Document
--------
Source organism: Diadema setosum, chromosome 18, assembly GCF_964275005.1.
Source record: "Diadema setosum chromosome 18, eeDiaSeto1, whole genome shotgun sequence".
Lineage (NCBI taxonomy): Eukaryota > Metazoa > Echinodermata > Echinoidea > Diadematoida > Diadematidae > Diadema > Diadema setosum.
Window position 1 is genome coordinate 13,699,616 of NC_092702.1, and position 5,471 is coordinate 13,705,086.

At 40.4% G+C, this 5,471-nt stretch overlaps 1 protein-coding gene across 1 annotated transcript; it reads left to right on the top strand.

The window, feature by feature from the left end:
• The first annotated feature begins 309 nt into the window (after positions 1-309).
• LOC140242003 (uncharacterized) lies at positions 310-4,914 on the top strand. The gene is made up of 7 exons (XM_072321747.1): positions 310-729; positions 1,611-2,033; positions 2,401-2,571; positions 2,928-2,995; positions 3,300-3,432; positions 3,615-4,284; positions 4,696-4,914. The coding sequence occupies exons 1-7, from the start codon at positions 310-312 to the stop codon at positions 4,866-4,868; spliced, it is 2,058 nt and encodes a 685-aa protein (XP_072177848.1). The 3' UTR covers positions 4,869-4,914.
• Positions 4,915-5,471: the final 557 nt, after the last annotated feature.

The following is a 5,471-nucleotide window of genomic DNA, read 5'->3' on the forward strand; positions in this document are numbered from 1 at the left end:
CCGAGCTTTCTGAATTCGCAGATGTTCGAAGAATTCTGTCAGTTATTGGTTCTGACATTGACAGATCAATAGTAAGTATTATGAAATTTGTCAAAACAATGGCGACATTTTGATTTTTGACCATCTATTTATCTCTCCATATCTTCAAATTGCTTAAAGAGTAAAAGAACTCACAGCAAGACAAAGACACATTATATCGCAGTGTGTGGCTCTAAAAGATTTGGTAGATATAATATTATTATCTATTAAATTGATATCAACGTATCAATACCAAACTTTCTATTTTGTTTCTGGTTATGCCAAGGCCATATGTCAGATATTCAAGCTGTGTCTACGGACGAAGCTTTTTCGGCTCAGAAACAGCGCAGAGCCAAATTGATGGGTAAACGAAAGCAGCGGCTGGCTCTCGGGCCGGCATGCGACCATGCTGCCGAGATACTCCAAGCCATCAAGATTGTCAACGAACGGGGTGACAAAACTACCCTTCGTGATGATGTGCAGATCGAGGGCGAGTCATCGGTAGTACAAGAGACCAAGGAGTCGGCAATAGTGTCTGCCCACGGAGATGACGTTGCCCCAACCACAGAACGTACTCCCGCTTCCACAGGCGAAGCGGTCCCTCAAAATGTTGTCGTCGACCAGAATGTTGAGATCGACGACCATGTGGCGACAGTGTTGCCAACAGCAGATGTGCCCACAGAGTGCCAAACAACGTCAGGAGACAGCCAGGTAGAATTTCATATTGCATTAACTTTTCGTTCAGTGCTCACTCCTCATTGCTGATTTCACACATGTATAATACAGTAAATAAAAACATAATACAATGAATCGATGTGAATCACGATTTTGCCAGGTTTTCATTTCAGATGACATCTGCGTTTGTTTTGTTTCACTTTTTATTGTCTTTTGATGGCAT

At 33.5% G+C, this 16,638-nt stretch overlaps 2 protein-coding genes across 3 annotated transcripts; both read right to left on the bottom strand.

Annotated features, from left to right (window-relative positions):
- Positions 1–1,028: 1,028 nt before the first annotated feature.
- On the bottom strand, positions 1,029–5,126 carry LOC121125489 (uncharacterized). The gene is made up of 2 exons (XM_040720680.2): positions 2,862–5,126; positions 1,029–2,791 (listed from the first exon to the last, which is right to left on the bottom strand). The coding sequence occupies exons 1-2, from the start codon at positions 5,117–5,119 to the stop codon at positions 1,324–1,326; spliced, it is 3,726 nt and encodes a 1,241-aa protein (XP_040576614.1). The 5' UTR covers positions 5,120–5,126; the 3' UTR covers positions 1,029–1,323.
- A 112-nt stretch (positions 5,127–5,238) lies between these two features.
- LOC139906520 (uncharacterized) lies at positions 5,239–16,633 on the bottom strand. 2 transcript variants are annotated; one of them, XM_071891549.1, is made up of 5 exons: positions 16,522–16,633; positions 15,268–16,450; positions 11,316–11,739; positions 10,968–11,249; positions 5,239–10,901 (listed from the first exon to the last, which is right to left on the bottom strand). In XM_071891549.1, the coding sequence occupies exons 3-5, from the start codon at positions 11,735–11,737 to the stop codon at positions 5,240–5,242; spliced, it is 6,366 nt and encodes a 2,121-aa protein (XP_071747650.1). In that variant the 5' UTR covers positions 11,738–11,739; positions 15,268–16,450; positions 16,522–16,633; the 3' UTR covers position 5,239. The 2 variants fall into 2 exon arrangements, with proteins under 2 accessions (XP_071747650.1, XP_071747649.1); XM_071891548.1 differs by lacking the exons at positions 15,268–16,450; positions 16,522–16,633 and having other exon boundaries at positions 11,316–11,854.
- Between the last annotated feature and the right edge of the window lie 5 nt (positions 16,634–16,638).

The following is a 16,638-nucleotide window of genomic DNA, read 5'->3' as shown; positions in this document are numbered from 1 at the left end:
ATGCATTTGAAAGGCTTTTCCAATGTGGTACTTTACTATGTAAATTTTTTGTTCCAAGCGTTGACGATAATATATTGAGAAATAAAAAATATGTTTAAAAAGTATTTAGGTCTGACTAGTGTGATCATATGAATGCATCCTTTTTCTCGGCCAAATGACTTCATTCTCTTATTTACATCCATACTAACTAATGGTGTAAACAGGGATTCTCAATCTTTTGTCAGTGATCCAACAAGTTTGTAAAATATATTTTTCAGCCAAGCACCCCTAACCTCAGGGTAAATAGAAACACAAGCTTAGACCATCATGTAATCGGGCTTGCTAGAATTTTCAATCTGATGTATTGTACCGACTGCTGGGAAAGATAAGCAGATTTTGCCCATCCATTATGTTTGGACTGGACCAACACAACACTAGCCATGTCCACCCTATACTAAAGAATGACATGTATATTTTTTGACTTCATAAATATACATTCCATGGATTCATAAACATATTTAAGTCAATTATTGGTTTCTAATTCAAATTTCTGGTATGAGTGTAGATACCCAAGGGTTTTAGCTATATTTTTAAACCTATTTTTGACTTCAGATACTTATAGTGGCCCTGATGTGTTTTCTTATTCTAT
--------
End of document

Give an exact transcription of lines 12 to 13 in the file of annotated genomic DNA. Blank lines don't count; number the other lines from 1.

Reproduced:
At 33.5% G+C, this 16,638-nt stretch overlaps 2 protein-coding genes across 3 annotated transcripts; both read right to left on the bottom strand.

Annotated features, from left to right (window-relative positions):